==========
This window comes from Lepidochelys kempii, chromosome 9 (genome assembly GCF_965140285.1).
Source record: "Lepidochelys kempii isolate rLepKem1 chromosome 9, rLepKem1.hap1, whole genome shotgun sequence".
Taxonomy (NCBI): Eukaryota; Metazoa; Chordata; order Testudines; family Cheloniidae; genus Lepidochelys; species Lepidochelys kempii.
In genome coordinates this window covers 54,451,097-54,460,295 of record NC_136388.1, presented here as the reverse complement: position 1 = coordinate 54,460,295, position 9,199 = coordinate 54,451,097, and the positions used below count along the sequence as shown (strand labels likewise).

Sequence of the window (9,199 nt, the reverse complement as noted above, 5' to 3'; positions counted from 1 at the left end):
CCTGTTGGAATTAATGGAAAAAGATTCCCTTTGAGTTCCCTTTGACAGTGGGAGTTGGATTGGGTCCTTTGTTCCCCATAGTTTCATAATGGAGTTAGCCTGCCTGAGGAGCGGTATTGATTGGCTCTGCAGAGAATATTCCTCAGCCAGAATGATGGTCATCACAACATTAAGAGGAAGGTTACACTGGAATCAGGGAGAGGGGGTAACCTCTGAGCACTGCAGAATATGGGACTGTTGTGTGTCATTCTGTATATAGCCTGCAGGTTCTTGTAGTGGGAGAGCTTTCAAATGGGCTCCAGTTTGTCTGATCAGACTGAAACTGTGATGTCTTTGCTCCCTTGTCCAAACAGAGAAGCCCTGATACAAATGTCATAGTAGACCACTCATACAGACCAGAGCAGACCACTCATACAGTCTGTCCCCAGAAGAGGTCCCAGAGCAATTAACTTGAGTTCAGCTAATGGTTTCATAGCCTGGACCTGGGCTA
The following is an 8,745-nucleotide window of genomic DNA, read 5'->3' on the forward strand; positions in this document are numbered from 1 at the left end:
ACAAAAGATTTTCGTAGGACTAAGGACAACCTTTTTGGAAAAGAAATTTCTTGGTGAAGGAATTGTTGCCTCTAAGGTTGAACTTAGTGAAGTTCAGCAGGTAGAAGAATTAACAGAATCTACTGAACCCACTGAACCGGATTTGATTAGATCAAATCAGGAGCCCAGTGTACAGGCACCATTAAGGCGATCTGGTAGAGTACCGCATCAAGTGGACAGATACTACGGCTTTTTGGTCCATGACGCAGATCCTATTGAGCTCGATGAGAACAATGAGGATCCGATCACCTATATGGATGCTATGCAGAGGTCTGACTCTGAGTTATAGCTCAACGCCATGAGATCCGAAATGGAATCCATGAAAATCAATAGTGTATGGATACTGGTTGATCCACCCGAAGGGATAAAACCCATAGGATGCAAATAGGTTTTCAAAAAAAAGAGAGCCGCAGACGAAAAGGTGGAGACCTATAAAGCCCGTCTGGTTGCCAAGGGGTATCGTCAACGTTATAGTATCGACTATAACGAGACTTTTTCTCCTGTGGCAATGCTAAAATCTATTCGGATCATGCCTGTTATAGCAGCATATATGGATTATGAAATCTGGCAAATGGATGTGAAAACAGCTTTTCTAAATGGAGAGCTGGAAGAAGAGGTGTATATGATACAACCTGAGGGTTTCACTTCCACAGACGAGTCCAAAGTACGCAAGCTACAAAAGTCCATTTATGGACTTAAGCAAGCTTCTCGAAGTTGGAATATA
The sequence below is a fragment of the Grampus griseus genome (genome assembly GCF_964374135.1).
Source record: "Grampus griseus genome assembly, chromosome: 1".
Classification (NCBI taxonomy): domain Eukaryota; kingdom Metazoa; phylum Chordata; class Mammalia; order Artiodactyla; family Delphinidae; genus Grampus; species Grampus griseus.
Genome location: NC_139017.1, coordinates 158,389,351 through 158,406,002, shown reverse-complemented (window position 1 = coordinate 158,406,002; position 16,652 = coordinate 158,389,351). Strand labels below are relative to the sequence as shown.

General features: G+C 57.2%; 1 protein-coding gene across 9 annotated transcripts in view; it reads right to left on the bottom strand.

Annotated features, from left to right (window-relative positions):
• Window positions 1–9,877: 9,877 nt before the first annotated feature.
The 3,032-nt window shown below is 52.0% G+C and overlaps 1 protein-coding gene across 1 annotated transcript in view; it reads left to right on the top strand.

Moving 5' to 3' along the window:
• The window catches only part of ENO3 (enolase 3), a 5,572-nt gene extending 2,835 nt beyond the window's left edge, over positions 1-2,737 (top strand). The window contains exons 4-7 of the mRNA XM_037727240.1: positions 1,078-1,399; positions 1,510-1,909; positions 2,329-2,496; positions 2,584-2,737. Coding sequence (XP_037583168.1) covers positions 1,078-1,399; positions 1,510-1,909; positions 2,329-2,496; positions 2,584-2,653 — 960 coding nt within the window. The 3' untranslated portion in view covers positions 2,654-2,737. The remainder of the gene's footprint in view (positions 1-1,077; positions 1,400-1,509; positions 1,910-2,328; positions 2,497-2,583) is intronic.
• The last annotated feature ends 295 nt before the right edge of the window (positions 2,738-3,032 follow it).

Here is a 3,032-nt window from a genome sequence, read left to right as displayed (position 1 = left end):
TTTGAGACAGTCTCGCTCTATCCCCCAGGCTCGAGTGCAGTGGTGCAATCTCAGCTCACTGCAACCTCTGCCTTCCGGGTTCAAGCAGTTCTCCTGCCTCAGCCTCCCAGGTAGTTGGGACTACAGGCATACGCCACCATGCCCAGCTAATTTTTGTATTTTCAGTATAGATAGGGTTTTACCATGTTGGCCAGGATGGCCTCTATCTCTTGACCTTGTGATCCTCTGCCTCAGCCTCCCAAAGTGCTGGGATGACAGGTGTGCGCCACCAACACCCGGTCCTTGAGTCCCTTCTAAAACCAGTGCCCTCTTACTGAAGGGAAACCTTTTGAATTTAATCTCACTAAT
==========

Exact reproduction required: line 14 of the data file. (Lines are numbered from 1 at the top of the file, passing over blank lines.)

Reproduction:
Annotated features, from left to right (window-relative positions):